Categories: books, review

BookReview: Crazy about Lili

Crazy about Lili

Book by William Weintraub

A light fluffy fantasy about a young McGill student and would-be writer in late-1940s Montreal, who strikes up a friendship and potential romance with the infamous Lili L’Amour, the great Texas-born, Montreal striptease artiste.

L’Amour is based on Lili St. Cyr, the burlesque icon, and many other real-life characters and locales are weaved into the tale, by Weintraub, writer of the fine exploration of Montreal’s seamier history, City Unique.

Good fun, especially worthwhile for the historical details of the underside of Montreal’s night clubs and characters in the 1940s.

My rating: 2 stars

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Categories: books, politics, review

BookReview: America at the Crossroads

America at the Crossroads: Democracy, Power, and the Neoconservative Legacy

Book by Francis Fukayama

It’s a relief to read at least one (semi) mea culpa from a leading cheerleader for the policies that lead to War in Iraq, and the catastrophe that has been the Bush presidency.

Francis Fukayama is the famous writer of the famous article/book, End of History, in which liberal democracy and free markets triumph over evil, everyone gets rich and happy, and the days of war and disagreements fade into the distant memory of unenlightened times.

Fukayama is also a founding member of the Project for a New American Century and a signatory of their Statement of Principles, along with 24 other smart cookies, such as: Dick Cheney, Donald Rumsfeld, Donald Kagan, I. Scooter Libby, Jeb Bush, Norman Podhoretz, and Paul Wolfowitz. The Project argues for a “Reaganite policy of military strength and moral clarity,” and was a gathering place for the intellectual leaders and policy implementers of our very own actual New American Century, the one that looks a little less shiny than the one predicted by its proponents (including Fukayama) a decade ago. So Fukayama had front row seats, as a champion theoretician, to the ideological experiment whose results we’ll have to live with for the next 50 years, at least. The movement has collapsed, but we’ve not heard a peep from the rest of Fukayama’s ideological buddies – except the occasional claim that the ideas were good, the implementation was at fault.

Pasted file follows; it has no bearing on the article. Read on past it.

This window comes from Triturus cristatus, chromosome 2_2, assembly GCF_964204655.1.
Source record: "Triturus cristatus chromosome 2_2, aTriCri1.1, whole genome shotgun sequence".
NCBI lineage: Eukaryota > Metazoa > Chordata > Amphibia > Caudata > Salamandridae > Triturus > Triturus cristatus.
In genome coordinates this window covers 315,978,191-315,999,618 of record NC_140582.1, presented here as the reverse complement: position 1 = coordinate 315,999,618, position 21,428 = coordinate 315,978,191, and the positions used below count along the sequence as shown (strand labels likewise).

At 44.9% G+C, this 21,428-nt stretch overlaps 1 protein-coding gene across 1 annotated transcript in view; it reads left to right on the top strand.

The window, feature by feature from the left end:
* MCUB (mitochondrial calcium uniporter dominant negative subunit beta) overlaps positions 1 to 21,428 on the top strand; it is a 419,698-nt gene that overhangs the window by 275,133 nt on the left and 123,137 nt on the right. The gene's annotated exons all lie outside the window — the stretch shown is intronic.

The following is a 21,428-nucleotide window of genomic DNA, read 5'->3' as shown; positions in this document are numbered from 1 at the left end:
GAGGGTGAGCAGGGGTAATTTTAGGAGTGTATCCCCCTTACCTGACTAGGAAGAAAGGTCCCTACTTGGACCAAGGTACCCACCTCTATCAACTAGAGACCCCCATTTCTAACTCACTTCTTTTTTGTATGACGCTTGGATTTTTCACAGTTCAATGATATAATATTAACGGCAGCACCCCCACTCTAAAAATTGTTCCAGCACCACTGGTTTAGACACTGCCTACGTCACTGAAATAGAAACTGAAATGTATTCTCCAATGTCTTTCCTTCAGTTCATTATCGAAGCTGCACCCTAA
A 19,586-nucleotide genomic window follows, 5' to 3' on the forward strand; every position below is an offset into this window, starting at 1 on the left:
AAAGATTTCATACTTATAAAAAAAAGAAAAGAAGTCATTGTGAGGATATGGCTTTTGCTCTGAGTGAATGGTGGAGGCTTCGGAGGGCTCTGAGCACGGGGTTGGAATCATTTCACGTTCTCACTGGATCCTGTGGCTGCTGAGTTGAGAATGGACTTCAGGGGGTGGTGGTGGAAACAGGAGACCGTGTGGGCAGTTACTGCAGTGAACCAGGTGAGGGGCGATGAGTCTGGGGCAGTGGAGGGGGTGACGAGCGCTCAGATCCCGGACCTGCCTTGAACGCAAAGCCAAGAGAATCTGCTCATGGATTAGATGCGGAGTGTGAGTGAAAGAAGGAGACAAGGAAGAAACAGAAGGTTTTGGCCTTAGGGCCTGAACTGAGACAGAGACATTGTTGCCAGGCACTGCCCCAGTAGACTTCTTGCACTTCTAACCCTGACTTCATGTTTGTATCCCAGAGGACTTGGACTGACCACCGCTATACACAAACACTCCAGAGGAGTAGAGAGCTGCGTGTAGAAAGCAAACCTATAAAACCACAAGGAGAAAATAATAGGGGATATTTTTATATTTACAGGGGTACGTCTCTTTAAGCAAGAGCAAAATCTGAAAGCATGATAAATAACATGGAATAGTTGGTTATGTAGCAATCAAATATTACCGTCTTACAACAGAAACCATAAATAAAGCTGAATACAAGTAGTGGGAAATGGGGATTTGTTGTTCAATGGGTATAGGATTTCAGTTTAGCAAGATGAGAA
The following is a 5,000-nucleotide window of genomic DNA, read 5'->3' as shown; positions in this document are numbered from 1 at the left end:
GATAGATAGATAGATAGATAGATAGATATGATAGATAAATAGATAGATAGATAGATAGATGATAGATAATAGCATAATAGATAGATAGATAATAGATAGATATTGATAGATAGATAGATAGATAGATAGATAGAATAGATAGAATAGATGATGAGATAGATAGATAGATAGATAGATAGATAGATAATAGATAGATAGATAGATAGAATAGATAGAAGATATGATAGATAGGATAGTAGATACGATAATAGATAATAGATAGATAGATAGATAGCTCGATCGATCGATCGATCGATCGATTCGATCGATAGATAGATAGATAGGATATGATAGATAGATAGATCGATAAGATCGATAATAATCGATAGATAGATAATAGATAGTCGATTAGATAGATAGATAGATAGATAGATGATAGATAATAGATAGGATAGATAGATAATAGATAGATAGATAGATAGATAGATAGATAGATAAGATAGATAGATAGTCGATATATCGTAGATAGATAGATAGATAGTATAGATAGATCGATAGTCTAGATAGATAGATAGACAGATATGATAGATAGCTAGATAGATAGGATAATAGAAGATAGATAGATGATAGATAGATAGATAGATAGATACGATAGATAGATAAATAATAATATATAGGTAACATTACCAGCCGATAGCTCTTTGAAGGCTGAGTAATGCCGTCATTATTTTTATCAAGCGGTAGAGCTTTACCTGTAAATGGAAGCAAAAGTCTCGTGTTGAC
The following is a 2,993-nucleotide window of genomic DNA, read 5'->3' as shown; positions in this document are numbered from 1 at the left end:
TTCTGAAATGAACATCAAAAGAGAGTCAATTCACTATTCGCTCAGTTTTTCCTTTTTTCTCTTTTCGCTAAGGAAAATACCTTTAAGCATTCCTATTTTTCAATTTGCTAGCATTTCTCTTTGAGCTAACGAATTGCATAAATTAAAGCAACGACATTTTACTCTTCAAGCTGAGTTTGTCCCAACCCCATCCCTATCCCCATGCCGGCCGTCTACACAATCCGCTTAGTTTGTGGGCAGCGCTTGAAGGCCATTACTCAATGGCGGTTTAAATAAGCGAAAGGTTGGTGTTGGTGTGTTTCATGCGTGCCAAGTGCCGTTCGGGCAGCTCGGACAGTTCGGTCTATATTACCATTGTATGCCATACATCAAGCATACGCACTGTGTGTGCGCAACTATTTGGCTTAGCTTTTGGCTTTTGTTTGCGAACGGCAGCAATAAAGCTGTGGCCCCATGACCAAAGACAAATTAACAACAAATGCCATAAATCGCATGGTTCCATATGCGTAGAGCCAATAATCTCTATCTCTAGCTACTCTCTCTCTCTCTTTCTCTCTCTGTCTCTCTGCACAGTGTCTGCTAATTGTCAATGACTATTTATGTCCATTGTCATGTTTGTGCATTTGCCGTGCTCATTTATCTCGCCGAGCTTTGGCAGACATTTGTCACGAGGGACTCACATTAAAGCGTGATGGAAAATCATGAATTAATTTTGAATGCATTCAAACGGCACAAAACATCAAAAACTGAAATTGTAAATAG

Fukayama’s reckoning, a little late mind you, is refreshing. He’s realized that ignoring 5,000 years of human history is perhaps a bad way to run the only empire left in the world. Unless, that is, you want to run it into the ground.

Still, the book smacks of disingenuousness: it really wasn’t his fault after all, his intentions were pure. And Fukayama’s prescription for “realistic Wilsonianism” (essentially: maybe we should work within international laws and frameworks after all) is a bit of a farce. Sort of like a back seat driver who keeps yelling at you that you are going too slowly; then gets behind the wheel, speeds insanely for a few miles, loses control, smashes into an oncoming truck; and then, while recovering in the hospital tells you: I’ve decided that robust cautiousness is the way you should drive from now on.

But at least it’s 77% honest. Errors and disasters are cataloged. Reasons are given. Mistakes (sort-of) owned up to. And it offers great insights into the movement and minds that lead us where we find ourselves today. In one big mess.

Thanks to Francis Fukayama and all his ex-buddies.

My rating: 3 stars

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Categories: montreal, technology

Mtl Tech Entrepeneur Breakfast #3

Tues, April 10 @ 9am, at Bistro Etc.:

Bistro Etc.
1291 Avenue Mont-Royal Est
Montreal, QC H2J 1Y4
(514) 525-1895

Details chez Ben.

And hey, let’s see some more women at the event. It’s casual and relaxed.